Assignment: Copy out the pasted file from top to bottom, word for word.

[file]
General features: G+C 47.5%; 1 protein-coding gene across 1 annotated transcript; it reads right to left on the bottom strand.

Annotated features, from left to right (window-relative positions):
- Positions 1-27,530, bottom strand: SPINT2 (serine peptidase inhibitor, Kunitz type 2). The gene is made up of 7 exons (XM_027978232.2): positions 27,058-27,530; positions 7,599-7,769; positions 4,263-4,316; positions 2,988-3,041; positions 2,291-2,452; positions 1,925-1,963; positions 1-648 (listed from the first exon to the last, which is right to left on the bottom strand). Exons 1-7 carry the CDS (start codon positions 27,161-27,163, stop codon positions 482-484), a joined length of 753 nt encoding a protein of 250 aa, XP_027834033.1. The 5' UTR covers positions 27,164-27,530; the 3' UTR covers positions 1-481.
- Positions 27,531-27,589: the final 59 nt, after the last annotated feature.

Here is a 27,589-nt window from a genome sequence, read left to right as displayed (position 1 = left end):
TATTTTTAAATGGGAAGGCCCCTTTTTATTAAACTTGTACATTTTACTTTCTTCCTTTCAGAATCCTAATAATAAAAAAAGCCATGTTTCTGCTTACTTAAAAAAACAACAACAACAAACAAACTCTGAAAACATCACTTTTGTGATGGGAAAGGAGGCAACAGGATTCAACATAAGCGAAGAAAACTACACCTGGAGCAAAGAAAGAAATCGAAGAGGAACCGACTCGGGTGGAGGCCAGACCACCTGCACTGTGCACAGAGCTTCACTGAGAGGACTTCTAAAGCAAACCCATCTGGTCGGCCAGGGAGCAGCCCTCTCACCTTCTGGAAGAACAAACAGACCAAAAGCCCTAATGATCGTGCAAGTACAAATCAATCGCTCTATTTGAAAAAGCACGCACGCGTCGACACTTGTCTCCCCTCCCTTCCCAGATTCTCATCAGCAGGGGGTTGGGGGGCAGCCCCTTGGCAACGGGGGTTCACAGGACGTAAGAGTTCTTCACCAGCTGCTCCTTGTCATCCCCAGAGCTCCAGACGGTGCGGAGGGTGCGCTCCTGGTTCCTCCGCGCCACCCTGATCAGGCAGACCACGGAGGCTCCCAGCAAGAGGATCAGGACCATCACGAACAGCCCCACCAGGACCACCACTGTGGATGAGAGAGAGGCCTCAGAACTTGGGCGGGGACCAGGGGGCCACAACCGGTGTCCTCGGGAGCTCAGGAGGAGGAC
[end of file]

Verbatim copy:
General features: G+C 47.5%; 1 protein-coding gene across 1 annotated transcript; it reads right to left on the bottom strand.

Annotated features, from left to right (window-relative positions):
- Positions 1-27,530, bottom strand: SPINT2 (serine peptidase inhibitor, Kunitz type 2). The gene is made up of 7 exons (XM_027978232.2): positions 27,058-27,530; positions 7,599-7,769; positions 4,263-4,316; positions 2,988-3,041; positions 2,291-2,452; positions 1,925-1,963; positions 1-648 (listed from the first exon to the last, which is right to left on the bottom strand). Exons 1-7 carry the CDS (start codon positions 27,161-27,163, stop codon positions 482-484), a joined length of 753 nt encoding a protein of 250 aa, XP_027834033.1. The 5' UTR covers positions 27,164-27,530; the 3' UTR covers positions 1-481.
- Positions 27,531-27,589: the final 59 nt, after the last annotated feature.

Here is a 27,589-nt window from a genome sequence, read left to right as displayed (position 1 = left end):
TATTTTTAAATGGGAAGGCCCCTTTTTATTAAACTTGTACATTTTACTTTCTTCCTTTCAGAATCCTAATAATAAAAAAAGCCATGTTTCTGCTTACTTAAAAAAACAACAACAACAAACAAACTCTGAAAACATCACTTTTGTGATGGGAAAGGAGGCAACAGGATTCAACATAAGCGAAGAAAACTACACCTGGAGCAAAGAAAGAAATCGAAGAGGAACCGACTCGGGTGGAGGCCAGACCACCTGCACTGTGCACAGAGCTTCACTGAGAGGACTTCTAAAGCAAACCCATCTGGTCGGCCAGGGAGCAGCCCTCTCACCTTCTGGAAGAACAAACAGACCAAAAGCCCTAATGATCGTGCAAGTACAAATCAATCGCTCTATTTGAAAAAGCACGCACGCGTCGACACTTGTCTCCCCTCCCTTCCCAGATTCTCATCAGCAGGGGGTTGGGGGGCAGCCCCTTGGCAACGGGGGTTCACAGGACGTAAGAGTTCTTCACCAGCTGCTCCTTGTCATCCCCAGAGCTCCAGACGGTGCGGAGGGTGCGCTCCTGGTTCCTCCGCGCCACCCTGATCAGGCAGACCACGGAGGCTCCCAGCAAGAGGATCAGGACCATCACGAACAGCCCCACCAGGACCACCACTGTGGATGAGAGAGAGGCCTCAGAACTTGGGCGGGGACCAGGGGGCCACAACCGGTGTCCTCGGGAGCTCAGGAGGAGGAC